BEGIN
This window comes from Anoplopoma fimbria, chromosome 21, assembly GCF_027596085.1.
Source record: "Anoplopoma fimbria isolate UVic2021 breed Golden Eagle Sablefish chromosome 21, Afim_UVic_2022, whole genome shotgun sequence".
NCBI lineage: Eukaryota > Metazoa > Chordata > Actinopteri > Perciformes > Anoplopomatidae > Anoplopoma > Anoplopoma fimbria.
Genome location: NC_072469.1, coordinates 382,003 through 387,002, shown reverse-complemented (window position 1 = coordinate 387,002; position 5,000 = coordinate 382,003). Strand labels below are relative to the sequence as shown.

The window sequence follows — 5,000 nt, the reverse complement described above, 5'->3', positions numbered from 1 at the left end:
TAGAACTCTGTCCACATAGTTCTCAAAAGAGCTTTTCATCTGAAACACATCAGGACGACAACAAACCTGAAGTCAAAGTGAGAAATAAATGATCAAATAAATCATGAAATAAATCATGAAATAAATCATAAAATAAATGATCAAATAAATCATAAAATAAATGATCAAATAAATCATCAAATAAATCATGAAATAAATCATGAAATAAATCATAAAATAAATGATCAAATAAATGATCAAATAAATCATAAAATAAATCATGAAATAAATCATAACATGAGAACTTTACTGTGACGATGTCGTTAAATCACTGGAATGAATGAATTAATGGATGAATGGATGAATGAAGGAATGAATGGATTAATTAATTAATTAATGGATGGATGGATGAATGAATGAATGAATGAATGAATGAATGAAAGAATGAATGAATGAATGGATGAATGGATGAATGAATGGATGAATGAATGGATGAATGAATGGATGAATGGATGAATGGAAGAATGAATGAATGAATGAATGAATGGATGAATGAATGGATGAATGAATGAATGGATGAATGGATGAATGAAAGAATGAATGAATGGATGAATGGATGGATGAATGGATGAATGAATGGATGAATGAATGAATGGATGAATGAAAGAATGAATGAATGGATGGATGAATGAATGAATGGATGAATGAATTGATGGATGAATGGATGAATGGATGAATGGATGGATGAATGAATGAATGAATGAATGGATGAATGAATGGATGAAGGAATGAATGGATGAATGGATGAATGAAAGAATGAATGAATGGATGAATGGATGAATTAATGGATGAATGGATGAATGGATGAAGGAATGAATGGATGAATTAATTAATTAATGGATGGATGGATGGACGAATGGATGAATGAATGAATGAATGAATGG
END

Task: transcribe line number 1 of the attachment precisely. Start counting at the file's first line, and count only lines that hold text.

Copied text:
This window comes from Anoplopoma fimbria, chromosome 21, assembly GCF_027596085.1.